I found Lubchenko’s comments closest to the mark.

  • Dana Visalli

    As usual, I agree with Ehrlich, but find most of the rest of the offering to be pablum. The United States spends a trillion dollars a year to kill ‘other’ human beings (counting the hidden expenses) and further damage the biosphere. There are 5000 nuclear weapons ready to destroy most of the biosphere in the next 24 hours. The United States has slaughtered between 20 million and 30 million human beings since the end of World War II; and all scientists have to say in response is, ‘the Earth’s temperature is going up 2 degrees.’ Is there one scientist among you who has refused to spend your life paying for hydrogen bombs and the destruction of the biosphere? I doubt it. So you are concerned about the climate. Has any one among you stopped flying in jet planes, stopped driving 10,000 miles a year? What is the square-footage of your house– or houses– which are made out of the very fabric of the biosphere? And while we’re at it, here’s a question I find nobody can answer accurately: There is an estimated 600 billion tons of biomass on the planet, mostly in the form of trees. About 100 billion is added every year, but about that quantity decays. Here’s the question: What is the primary molecular constituent of that 600 billion tons of biomass? Do you know? Most people say ‘water’ or ‘dirt’ or ‘soil’ or ‘humus,’ but those answers are wrong. What is the single most critical chemical compound to life on Earth? Dare you say it out loud?
    [As an aside, there is a worthwhile paper titled Human domination of the biosphere: Rapid
    discharge of the earth-space battery foretells the future of humankind…..the authors claim that biomass has decreased from 1000 billion tons to 600 billion tons due to Homo sapiens]
    People talk about ‘systems thinking’ (which is actually an oxy-moron, because thought is by its nature fragmentary and not capable of perceiving deep natural complexity) but it appears to me that most scientists can only entertain one ecological issue at a time.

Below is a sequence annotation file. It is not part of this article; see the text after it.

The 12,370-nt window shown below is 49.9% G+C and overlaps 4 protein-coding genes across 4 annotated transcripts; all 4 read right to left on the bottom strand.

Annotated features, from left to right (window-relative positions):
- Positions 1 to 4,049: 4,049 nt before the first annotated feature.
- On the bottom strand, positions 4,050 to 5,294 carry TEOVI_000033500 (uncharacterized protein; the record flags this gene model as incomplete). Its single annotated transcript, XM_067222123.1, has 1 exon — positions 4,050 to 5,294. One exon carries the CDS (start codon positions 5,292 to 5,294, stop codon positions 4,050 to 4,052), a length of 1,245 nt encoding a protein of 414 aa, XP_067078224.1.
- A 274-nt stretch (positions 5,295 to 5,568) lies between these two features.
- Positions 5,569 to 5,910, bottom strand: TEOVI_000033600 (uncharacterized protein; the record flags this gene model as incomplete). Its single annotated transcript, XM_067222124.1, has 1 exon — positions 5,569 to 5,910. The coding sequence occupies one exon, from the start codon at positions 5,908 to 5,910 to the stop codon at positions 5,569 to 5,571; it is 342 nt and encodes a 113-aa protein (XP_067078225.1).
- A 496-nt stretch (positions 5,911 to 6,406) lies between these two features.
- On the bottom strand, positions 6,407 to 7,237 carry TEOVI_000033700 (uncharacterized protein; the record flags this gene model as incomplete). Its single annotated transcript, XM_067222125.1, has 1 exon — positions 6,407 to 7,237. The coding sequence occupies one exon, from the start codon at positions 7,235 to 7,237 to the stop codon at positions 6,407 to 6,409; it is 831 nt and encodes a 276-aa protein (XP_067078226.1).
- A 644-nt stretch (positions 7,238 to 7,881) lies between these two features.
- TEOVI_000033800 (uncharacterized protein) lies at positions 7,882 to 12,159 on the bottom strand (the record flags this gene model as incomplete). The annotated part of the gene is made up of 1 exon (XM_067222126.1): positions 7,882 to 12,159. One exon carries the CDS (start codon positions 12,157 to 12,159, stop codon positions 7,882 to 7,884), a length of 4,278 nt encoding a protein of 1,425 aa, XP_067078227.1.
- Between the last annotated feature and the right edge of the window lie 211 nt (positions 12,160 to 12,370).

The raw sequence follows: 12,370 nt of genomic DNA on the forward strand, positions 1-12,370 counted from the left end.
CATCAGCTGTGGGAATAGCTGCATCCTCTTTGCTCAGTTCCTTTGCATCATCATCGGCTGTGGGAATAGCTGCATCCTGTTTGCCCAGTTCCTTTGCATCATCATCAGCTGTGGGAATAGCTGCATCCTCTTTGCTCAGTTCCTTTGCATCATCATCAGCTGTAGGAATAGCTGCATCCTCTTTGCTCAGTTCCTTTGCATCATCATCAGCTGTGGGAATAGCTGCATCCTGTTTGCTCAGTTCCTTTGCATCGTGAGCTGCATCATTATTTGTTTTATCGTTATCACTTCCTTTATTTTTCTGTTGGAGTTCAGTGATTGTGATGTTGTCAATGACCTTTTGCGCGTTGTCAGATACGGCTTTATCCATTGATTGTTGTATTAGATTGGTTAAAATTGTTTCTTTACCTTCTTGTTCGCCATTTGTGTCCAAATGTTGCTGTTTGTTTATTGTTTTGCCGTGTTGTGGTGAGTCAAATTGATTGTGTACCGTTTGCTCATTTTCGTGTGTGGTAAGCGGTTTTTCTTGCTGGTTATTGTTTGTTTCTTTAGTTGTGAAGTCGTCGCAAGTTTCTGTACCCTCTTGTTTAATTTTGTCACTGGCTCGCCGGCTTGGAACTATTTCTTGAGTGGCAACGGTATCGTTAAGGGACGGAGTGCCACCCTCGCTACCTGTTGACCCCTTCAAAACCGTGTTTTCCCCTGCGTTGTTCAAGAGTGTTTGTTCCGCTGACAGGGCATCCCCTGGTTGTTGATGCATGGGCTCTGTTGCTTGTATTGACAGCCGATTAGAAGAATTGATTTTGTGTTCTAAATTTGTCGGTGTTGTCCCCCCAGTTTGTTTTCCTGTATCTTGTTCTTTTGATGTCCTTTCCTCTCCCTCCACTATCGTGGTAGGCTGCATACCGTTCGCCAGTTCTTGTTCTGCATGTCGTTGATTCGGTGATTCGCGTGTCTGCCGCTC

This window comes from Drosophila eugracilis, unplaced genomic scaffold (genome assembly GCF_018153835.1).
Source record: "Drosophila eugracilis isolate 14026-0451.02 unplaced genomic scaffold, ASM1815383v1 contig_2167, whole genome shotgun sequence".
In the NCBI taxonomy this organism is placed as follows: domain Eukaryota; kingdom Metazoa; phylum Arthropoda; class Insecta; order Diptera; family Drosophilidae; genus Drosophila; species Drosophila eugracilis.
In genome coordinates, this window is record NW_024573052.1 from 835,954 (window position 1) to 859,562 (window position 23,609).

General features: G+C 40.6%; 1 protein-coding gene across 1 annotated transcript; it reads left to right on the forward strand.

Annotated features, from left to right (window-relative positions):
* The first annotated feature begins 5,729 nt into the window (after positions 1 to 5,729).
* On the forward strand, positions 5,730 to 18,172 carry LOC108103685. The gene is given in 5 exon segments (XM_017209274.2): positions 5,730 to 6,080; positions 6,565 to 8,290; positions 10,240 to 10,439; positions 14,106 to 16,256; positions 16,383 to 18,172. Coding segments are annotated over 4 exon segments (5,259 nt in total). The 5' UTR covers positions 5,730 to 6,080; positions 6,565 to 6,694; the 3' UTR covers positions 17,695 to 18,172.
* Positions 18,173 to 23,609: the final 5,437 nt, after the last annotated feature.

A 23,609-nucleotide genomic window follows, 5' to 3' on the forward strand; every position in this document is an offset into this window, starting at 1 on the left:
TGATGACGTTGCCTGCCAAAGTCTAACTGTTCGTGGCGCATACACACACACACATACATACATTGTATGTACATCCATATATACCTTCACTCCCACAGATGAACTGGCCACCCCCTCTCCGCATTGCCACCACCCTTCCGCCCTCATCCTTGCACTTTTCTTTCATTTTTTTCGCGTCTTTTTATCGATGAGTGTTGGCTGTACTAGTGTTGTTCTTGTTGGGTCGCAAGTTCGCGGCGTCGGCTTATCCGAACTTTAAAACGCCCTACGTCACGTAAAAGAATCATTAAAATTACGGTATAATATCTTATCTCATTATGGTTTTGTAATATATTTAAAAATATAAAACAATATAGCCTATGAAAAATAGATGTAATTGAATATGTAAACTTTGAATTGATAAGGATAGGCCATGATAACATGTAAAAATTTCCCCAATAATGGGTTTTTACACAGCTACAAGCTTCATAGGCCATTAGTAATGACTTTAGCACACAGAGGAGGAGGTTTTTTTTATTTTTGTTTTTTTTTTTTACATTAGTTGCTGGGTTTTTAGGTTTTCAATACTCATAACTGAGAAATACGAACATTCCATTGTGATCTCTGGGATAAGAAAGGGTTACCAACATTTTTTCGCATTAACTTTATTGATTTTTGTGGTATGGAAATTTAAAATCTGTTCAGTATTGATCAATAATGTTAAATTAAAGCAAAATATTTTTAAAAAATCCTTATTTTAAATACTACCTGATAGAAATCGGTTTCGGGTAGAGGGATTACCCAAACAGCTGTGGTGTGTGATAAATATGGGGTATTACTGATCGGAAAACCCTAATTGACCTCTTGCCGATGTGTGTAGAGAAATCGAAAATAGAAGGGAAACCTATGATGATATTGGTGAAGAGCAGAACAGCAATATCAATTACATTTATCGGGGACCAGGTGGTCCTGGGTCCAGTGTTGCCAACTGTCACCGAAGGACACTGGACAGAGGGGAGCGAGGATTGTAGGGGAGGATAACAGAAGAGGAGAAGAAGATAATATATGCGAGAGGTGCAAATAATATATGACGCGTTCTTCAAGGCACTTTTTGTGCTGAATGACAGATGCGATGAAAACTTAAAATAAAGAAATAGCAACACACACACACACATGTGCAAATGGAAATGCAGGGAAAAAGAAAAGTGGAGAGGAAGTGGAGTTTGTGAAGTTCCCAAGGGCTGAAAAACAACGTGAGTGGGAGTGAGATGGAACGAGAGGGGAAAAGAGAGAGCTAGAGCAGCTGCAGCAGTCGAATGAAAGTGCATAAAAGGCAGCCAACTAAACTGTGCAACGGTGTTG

• trilemmaman

      So how many times have you met with your Member of Congress to explain to them what they need to know to make both our environmental and political system sustainable? Obviously, neither are. And I”m guessing few on this list have bothered to develop a working relationship with their ‘representative’ to our dysfunctional government system. I disagree that human thought in incapable of perceiving deep natural complexity. As a child it was clear early on watching the destruction of the environment around me growing up. And studying biology and it’s links to all other sciences only amplified that perception. There’s massive amounts of information I don’t know and cannot learn in my lifetime. But it’s clear that ignoring ‘systems thinking’ will only make matters worse. With our current political system based on the illusionary concept of “independence” let me offer some alternative oxy-morons. Cyber Security. Bio security. National Security. Independent thinking.

      • stevenearlsalmony

        These clarion calls are long overdue.

    • Non-scientist here. Dana expresses understandable outrage, but as a result confuses knowledge, communication, political action and personal action. Many change their behaviour with heartfelt values and little knowledge, but more knowledge helps direct the good intentions more effectively.

      The article by Schramski, Gattie and Brown on ‘Human domination of the biosphere’ is indeed interesting and reminded me how wood should not be considered a renewable fuel and the importance of sustainable forestry in Africa. I’m a little surprised bacteria aren’t included in their calculations, as they might double biomass to 1200 Gt – phytoplankton are a small percentage and declining, possibly as a result of warming.

      So I’m not sure what the answer is to “What is the primary molecular constituent of that 600 billion tons of biomass?” Is it a polysaccharide (presumably cellulose) or generic protein? Elemental constituents we may remember as CHONPS.